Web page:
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The View from New York

The following post is from Rachel B. Tiven, executive director of Immigration Equality.

Growing up, when the evening news reported a crime committed by a Goldberg or a Cohen, my parents would groan.  That combination of shame at the misdeeds of one of our own, mixed with anxiety that it would reflect badly on us all, flooded over me when I heard that an immigrant had been arrested in the Times Square bombing.

We are on the cusp of real immigration reform, and accusatory headlines like "Suspect is Naturalized U.S. Citizen," feel like a knife in the back.  We all need reform so desperately – everyone from the gay man who is spending his life savings to keep his partner in school here, to the teenager who grew up and came out in the Bay Area but can't go to college or get a job for lack of status, to the single lesbian mom who has been waiting years for her sister to immigrate and help her raise her son – to the millions of other people with whom we share this struggle.

I want to believe most Americans – 98% of us once immigrants ourselves – are not so foolish as to conflate the actions of one crazy individual with all immigrants, or all South Asians, or all Pakistanis . . . but when I read the vicious comments online, I'm not so sure.  

What a roller coaster week.  Just yesterday, I was so proud New York Governor David Patterson showed that pro-immigrant states can play Arizona's game.  He announced that New York will create a special pardon board to consider vacating minor crimes that can cost long-time New Yorkers their green cards, with absolutely no way for the immigration judge to exercise discretion.  Immigration Equality sees the results of this policy, because it affects some of the lesbian, gay, bisexual and transgender people we represent.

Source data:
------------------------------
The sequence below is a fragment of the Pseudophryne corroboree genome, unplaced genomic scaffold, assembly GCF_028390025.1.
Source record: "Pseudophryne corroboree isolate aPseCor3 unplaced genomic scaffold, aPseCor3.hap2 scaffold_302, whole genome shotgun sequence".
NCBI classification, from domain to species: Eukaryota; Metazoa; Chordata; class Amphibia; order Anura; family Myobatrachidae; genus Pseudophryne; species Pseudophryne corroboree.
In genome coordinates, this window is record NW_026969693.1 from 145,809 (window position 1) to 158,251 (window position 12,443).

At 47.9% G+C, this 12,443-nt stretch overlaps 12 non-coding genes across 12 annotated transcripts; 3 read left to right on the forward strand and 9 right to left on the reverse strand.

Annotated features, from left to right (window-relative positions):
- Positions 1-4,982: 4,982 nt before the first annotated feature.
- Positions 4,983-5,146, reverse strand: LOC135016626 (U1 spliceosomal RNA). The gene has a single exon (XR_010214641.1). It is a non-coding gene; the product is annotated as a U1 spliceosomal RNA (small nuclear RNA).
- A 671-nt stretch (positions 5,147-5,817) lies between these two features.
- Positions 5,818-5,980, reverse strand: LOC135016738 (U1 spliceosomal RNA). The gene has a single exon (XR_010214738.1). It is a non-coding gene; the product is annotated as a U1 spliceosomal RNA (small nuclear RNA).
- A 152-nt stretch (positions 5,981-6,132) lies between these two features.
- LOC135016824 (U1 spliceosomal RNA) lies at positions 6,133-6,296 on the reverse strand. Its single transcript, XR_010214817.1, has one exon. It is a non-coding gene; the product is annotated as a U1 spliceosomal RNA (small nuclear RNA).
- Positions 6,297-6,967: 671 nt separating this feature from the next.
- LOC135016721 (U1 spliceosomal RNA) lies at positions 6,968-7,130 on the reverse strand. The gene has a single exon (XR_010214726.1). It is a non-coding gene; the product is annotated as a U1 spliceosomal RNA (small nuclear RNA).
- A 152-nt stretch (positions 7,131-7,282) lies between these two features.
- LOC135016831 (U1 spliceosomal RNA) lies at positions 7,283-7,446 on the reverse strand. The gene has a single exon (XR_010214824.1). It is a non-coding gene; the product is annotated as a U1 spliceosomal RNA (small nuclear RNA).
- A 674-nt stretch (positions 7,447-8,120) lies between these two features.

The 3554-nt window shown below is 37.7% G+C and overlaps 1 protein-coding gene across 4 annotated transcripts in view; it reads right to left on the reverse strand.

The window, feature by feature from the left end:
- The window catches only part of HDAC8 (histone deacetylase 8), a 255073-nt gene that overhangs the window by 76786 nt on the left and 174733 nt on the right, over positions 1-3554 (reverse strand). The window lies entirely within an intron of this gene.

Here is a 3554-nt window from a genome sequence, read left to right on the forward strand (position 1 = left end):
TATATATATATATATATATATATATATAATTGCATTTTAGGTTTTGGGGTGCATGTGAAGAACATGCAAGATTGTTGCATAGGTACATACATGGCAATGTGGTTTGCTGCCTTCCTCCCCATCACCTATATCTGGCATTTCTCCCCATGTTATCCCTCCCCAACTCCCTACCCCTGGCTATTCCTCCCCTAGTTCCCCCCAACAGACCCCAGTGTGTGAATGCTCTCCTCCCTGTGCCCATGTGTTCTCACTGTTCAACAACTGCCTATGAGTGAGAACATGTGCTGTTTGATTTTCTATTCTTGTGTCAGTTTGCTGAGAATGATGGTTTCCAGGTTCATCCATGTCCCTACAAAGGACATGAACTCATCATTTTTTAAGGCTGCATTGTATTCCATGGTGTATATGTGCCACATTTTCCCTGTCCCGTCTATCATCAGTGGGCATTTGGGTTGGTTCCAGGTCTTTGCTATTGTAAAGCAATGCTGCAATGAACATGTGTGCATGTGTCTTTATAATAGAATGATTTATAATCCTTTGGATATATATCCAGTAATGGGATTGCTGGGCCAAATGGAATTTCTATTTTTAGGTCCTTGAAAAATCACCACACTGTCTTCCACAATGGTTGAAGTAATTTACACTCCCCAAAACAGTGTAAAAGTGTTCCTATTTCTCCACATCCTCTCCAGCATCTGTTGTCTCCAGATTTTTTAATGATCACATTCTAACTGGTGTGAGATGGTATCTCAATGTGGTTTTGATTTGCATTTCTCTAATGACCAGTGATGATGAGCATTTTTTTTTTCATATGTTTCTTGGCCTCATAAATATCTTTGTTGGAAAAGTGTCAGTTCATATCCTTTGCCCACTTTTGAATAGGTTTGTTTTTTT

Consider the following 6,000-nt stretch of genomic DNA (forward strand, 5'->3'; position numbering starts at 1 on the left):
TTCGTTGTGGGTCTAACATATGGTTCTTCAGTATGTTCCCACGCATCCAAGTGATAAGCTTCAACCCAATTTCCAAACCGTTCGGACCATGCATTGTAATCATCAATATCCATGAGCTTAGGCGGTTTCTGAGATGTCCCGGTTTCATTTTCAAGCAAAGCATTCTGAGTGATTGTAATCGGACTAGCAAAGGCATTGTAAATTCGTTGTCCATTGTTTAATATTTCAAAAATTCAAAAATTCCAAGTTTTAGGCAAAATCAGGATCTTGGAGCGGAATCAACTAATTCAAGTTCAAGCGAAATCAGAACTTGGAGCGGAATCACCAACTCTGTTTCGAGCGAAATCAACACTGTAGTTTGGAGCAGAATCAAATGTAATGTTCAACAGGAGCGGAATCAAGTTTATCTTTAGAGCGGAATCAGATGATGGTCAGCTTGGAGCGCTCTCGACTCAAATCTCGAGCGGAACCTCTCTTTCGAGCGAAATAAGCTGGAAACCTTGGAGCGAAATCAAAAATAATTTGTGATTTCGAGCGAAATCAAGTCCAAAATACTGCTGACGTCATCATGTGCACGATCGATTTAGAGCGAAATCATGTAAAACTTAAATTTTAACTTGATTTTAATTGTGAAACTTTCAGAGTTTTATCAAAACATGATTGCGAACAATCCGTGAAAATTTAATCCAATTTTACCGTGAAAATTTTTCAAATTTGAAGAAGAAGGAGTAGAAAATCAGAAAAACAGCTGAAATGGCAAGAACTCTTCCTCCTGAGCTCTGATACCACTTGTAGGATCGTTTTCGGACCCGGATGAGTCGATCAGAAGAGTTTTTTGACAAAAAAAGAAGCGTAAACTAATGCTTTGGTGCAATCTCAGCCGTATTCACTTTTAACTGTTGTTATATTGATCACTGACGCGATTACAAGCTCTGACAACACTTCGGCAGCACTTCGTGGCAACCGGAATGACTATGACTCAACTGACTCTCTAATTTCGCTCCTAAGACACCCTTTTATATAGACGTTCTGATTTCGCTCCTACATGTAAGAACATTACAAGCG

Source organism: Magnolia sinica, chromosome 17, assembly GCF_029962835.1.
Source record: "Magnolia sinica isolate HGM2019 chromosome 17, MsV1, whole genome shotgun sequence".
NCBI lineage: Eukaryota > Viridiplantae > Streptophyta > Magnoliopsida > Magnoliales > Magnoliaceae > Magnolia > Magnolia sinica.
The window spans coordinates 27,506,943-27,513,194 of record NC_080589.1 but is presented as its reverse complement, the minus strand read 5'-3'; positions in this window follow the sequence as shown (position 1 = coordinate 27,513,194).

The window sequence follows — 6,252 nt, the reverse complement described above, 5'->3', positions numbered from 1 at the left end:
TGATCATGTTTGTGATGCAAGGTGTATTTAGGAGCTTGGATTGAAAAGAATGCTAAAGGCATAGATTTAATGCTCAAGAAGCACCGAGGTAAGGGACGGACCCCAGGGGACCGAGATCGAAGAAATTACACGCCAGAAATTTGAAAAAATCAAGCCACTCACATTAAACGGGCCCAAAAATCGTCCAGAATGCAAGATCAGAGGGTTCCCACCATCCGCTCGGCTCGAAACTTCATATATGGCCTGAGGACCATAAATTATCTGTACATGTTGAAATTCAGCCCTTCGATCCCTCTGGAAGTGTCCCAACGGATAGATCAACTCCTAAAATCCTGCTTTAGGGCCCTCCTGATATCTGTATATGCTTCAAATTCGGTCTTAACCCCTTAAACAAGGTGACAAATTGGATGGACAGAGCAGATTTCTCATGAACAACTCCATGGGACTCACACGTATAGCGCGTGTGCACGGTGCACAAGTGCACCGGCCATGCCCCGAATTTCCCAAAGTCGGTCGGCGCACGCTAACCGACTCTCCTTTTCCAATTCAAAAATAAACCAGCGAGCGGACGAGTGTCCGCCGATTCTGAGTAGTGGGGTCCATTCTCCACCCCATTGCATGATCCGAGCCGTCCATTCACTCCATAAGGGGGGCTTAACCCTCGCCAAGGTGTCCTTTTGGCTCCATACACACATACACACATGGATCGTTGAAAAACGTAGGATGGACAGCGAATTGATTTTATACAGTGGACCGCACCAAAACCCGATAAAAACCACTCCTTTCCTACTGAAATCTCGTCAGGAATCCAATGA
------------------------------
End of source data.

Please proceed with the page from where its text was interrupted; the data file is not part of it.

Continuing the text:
• We represented a gay, HIV-positive man who was going to be deported because, after the bank mistakenly deposited money into his account, he spent it. He was charged with grand larceny and was going to be stripped of his green card and deported to an anti-gay country.
  • "L," a Columbian gay man with AIDS, was about to lose his green card because of shoplifting arrests.  He stole Tylenol and nutritional supplements from a drugstore – the only "treatment" he was getting for his illness.
  • We are also currently representing "F," a 19-year-old from Jamaica who may be deported for shoplifting a scarf – because he was cold – and jumping the subway turnstile.  For those two offenses, he was considered a "mandatory detainee" who was held in immigration custody until we took his case.

I want to be clear:  It's wrong to steal, be it from the bank, a store or the Metropolitan Transit Authority.  I hope that when my kids are F's age, the fog of adolescent bad judgment doesn’t lead them to do stupid things like that.  However, if they do, they won't be exiled from their country as a result.  

One of the many great things about our system is that we believe in proportionality – that the punishment should fit the crime. The Eighth Amendment protects all of us against excessive or cruel and unusual punishment.  (And please don't say that non-citizens aren't covered by the Bill of Rights! The first ten amendments tell the federal government – not its subjects – what it can and can't do.  Citizenship wasn't even defined until six amendments and 90 years later.)

Yet, when current law wrenches people from their families for petty crimes – in many cases retroactively, for crimes that had no immigration consequences at all when they were committed – the Eighth Amendment is being ignored.  Thus Governor Patterson offer another, this time humane, example of what so many have been saying for weeks: Congress must act to fix our broken immigration system.

In the meanwhile, though, I fear for my South Asian friends . . . and pray we don't see a resurgence of the murderous hate crimes their community faced after 9/11.

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